By Cathleen Twardzik
The situation regarding the waste transfer station at Brickbottom, just off McGrath Highway, has been adjusted.
The original plan was that the city would “terminate” waste management’s lease of the waste transfer station on October 1, 2012. The transfer station’s “transition” of the transfer station will actually occur in July 2013.
The delay “has allowed waste management time to prepare a plan to transition off the site,” said Brad Rawson of the Office of Strategic Planning and Community Development (OSPCD).
Among other issues, such as the existence of elevated highways in the eastern neighborhoods of Somerville, its “industrial districts are landlocked by railroads,” and the commuter rail’s engine terminal in the city is 23 acres.
While units such as the waste transfer station have proven to be an imperative portion of the region’s solid waste “infrastructure,” for multiple decades, that entity has fashioned a front for the city that is unappealing. In addition, it hinders “future investment in our community,” said Rawson.
“The MBTA has committed to opening the Green Line station at the corner of Washington Street and Joy Street by late 2016 or early 2017. We know that there is a great deal of entrepreneurial energy in Somerville, and that the life sciences industry is pushing outward from Cambridge. It is too early to tell what kind of long-term use is likely on the waste transfer site, but the commonwealth’s investment in new transit service in Brickbottom and the Inner Belt needs to be leveraged to create opportunities for Massachusetts’ residents,” according to Rawson.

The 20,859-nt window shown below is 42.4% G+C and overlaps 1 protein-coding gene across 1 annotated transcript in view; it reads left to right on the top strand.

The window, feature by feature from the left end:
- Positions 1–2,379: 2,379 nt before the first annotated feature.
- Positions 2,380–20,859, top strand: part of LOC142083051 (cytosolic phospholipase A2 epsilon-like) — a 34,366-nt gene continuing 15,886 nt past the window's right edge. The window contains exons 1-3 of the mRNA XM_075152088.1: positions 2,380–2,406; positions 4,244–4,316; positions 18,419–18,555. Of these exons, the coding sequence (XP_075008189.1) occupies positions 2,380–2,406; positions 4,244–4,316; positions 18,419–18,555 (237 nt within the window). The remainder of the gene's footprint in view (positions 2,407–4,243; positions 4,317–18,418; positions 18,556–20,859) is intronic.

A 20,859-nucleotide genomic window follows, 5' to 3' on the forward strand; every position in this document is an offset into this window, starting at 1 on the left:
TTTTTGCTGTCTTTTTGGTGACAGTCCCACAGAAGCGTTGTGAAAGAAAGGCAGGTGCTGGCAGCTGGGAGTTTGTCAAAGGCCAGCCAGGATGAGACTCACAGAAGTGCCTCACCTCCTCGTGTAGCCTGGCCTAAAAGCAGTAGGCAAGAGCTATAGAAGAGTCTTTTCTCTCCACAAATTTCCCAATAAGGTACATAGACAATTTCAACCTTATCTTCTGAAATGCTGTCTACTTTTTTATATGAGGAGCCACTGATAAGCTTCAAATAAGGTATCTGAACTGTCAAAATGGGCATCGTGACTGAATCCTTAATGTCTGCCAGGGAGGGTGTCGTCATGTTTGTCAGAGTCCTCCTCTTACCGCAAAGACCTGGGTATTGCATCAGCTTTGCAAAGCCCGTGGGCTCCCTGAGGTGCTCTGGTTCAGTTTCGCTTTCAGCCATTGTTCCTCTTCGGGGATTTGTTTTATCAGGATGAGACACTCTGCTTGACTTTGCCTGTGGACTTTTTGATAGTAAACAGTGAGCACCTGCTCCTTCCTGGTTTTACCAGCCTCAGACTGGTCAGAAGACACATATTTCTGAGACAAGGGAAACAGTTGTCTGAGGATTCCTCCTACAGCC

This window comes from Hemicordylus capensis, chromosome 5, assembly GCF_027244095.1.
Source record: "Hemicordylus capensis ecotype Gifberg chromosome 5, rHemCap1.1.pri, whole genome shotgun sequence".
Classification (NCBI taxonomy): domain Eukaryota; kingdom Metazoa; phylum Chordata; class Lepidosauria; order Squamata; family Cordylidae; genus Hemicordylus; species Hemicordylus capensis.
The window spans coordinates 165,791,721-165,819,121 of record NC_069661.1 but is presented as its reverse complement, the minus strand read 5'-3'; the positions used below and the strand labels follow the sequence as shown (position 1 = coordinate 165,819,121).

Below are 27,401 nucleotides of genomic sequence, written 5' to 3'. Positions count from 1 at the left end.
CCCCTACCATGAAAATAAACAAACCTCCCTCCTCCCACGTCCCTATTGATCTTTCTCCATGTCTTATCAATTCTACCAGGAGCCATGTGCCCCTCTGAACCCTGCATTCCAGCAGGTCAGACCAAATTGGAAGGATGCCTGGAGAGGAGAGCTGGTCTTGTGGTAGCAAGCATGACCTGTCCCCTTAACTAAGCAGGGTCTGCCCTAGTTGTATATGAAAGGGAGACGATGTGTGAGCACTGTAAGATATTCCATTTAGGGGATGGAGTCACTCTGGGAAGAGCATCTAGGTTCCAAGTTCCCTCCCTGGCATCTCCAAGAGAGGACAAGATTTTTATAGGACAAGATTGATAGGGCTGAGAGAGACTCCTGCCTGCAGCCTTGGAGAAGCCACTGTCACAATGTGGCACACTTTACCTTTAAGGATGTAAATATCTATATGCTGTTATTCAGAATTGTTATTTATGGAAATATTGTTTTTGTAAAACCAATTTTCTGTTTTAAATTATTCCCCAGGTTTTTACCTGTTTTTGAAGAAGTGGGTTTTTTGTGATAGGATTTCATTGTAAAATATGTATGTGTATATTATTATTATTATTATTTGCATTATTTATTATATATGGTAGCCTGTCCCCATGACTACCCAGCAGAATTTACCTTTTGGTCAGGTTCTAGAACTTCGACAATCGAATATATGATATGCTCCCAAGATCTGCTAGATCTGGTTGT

“I believe that the demolition of the transfer station will lead to commercial development in the immediate neighborhood, creating jobs and increasing the tax base. A Green Line extension station is slated to be built a short walk away,” said William A. White Jr., Alderman At Large and Vice President.
“If the waste transfer station remained, I think everyone agrees that it would deter developers from coming to the area, as no one would seriously consider a major commercial or mixed use development next door to a waste transfer station,” White said.